Sandboxes instead of walls

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The mission of date warehouses (DWH) is to be the source of “undoubted” information. To have the “single version of truth” they operate with strict rules. However, this leads to the problem that they are not able to adapt to a rapidly changing business environment. Therefore most of the time it is essential to attach some “explanations” or “corrections” to the reports created from the DWH to amend it with information from other sources.  No wonder that executive reports are usually created manually in MS Excel or PowerPoint. In this case, careful hands add important information from outside the regulated DWH to the DWH reports. The concept of “DWHs collect all information” is nothing else, but: an utopia.

Therefore, it can be said that managing a company based on “hard” data (i.e. standard reports) only, is not possible. However, decisions should not be based exclusively on “soft” data (i.e. coming from unregulated channels).

The optimal solution is to take both sources into account.

If IT departments were willing to admit that both “hard” and “soft” worlds have solid grounds, they could support the union of the two by providing “sandboxes” for the various business units.

Business units would be able to load their own data into the sandbox without any regulation and would be able to access even the DWH. No more need for data “downloads” or “exports” from the DWH, no more need for mediocre crafts – e.g. think about the vlookup function in Excel – to merge the two sources.

Clearly, sandboxes are server-side environments with a performance that is better than desktop computers’. It’s obvious that these environments have to be administered (CPU performance, storage distribution, version upgrades…) but the IT department does not take responsibility over the content. Sandboxes could also include Big Data infrastructure giving the possibility to business users to get familiar with unstructured data as well.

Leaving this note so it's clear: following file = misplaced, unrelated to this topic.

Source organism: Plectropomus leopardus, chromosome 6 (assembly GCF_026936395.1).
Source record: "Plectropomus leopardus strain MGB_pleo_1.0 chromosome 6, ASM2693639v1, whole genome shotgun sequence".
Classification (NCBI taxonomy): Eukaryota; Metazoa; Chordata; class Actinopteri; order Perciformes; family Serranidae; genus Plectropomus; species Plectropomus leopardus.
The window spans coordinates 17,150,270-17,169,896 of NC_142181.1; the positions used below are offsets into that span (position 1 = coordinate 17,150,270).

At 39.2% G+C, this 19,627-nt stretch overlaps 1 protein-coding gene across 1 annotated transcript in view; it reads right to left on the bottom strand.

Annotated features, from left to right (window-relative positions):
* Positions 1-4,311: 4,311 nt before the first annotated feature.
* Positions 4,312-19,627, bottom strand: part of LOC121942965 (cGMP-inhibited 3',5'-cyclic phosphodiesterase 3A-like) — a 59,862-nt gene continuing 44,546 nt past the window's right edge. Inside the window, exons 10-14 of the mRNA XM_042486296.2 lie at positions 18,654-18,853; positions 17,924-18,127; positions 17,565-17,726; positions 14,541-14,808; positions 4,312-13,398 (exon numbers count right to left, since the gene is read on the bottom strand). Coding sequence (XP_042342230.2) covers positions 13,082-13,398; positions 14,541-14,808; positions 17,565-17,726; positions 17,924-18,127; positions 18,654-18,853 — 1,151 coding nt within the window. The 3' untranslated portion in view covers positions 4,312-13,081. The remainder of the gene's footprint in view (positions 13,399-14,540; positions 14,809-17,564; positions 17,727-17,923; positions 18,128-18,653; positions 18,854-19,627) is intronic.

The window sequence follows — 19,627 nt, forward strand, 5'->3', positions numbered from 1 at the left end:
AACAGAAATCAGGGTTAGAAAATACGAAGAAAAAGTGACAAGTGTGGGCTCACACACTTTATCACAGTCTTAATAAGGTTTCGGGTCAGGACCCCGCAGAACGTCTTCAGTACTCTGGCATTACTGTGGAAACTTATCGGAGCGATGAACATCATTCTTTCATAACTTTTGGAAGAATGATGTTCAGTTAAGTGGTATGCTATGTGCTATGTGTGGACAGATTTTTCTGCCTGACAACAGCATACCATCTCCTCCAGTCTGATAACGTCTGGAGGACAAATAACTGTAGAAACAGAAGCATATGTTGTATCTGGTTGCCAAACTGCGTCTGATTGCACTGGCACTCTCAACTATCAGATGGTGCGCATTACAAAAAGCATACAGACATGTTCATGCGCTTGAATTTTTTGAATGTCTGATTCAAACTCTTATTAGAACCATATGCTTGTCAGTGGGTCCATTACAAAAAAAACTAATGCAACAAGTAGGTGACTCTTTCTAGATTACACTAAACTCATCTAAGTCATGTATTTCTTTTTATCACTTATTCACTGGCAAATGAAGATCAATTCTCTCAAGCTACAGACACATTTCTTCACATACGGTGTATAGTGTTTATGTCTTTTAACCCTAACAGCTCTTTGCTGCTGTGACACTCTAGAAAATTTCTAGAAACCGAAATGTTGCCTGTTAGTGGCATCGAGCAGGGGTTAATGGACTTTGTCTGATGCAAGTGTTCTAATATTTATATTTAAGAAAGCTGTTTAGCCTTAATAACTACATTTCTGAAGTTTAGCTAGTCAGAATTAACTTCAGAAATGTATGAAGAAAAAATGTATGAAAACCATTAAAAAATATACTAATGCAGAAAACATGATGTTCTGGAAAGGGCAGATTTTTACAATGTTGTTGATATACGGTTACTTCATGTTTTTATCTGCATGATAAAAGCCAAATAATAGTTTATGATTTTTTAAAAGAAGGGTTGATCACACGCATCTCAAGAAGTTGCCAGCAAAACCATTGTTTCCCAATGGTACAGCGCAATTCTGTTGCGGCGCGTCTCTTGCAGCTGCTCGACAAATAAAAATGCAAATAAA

It is important to look after the work in the sandbox – both the technical and organizational aspects – to notice if different units are working on similar tasks. In this case, coordination of these approaches are necessary.

It is not from the devil to place “professional” scheduler functions similar to professional ETL tools into the sandbox to support the regularly executed commands. Running a process put together by business analysts every night or every Monday morning fits into the concept of sandboxes.  Obviously, the maintenance and error handling of these processes are managed by the business users.

It must also be recognized that sandboxes come with risks of data security and access management. As the data structure is not as strict as of DWHs, access management is also more unbound. The problem of one of the users having access to data relevant only to his region is hard to resolve. On the other hand, there is less probability that data will end up outside the regulated areas as attached to emails, on shared drives, etc.

If the sandbox is created and operated well enough, the big moment will come. Success is – as I interpret –when polished data manipulating processes advance into the DWHs by the business units. This demonstrates that pure purpose overcomes the power oriented aspect: a business unit shares its results with the whole organization.

With this, corporate data assets are enriched by something really valuable. And explorers can take another step further.

Hiflylabs creates business value from data. The core of the team has been working together for 15 years, currently with more than 50 passionate employees.

The picture is created by Johan Eklund. (

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